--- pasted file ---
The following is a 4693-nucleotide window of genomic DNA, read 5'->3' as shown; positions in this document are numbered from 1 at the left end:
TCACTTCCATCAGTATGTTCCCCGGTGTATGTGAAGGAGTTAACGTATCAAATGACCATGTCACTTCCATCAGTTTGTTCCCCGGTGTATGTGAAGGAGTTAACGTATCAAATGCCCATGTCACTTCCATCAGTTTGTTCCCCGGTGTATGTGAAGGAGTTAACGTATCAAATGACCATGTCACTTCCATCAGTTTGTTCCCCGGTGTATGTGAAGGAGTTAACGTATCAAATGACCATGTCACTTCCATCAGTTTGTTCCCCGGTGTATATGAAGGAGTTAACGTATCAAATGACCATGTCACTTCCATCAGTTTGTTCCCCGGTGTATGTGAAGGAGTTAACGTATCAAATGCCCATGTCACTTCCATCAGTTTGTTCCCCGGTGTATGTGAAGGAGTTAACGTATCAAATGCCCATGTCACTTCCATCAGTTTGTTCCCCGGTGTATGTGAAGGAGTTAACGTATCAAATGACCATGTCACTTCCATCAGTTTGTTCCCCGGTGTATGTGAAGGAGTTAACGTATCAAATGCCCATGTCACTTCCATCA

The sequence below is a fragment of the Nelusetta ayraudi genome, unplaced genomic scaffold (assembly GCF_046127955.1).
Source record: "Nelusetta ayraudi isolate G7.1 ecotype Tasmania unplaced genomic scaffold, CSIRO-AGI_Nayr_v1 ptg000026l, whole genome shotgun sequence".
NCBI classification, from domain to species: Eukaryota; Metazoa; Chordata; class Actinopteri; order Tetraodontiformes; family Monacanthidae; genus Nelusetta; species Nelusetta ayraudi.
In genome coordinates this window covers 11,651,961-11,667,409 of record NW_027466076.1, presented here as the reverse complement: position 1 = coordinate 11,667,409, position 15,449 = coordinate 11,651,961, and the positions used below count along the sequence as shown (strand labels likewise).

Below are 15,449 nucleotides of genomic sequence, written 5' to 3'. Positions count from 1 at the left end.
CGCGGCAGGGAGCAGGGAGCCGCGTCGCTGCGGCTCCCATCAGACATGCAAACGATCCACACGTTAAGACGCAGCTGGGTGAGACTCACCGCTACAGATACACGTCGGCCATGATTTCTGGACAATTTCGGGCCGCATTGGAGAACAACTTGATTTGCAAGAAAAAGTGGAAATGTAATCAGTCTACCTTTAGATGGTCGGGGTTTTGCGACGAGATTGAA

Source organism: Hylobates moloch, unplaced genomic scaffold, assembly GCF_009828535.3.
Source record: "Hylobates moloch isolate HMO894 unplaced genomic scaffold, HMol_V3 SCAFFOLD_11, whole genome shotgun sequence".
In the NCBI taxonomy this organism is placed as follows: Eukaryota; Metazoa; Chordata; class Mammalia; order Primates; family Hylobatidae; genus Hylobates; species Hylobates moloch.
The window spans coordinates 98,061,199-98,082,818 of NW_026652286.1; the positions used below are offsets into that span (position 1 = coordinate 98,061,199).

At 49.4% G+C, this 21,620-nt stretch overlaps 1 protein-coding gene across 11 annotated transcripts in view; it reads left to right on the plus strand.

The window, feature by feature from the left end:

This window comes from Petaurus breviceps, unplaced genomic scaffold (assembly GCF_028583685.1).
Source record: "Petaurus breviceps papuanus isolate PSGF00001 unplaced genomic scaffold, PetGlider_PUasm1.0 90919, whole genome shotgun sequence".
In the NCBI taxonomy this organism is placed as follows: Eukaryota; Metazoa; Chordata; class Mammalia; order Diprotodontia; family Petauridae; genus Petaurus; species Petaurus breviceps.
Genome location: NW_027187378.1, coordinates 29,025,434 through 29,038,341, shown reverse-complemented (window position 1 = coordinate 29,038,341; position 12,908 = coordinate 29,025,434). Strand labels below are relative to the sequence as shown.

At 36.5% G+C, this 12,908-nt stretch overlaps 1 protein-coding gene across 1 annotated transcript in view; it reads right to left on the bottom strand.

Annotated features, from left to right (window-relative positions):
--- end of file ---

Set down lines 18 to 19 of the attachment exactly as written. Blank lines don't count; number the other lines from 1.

Genome location: NW_027187378.1, coordinates 29,025,434 through 29,038,341, shown reverse-complemented (window position 1 = coordinate 29,038,341; position 12,908 = coordinate 29,025,434). Strand labels below are relative to the sequence as shown.

At 36.5% G+C, this 12,908-nt stretch overlaps 1 protein-coding gene across 1 annotated transcript in view; it reads right to left on the bottom strand.